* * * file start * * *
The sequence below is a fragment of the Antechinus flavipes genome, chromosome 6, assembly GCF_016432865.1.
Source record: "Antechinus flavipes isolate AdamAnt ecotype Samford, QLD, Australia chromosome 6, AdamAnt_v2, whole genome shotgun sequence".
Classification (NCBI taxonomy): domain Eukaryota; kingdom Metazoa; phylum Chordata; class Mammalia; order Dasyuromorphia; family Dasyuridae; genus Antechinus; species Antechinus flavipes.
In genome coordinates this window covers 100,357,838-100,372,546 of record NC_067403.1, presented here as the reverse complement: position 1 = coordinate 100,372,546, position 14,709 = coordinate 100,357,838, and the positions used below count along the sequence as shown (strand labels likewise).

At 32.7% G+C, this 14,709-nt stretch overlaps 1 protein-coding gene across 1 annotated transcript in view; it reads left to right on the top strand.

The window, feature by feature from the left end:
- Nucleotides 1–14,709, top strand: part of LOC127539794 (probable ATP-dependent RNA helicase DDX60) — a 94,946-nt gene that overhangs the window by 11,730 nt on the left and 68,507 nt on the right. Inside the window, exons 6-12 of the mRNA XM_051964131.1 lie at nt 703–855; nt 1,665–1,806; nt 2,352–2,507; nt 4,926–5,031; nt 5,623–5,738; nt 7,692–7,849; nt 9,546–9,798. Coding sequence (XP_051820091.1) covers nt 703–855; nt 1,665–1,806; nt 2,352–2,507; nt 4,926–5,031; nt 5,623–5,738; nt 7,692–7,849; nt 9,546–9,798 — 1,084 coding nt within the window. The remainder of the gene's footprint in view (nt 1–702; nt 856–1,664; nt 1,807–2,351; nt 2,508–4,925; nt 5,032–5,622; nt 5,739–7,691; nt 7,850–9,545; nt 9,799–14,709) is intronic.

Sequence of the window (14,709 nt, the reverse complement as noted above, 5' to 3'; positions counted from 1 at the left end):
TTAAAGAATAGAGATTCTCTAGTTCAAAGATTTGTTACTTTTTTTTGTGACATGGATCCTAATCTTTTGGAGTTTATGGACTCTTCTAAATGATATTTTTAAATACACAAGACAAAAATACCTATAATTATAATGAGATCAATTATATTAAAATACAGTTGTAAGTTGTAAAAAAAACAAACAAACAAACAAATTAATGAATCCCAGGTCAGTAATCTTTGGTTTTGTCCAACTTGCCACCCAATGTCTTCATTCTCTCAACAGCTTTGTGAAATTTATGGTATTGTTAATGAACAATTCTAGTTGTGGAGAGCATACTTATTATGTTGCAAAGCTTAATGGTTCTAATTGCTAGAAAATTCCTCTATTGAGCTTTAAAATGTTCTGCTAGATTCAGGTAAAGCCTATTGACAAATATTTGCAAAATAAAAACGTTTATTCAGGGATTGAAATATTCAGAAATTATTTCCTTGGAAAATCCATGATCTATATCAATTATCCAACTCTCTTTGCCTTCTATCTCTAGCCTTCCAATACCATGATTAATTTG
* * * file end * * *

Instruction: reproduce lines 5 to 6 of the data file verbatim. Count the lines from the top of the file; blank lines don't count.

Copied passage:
At 32.7% G+C, this 14,709-nt stretch overlaps 1 protein-coding gene across 1 annotated transcript in view; it reads left to right on the top strand.

The window, feature by feature from the left end: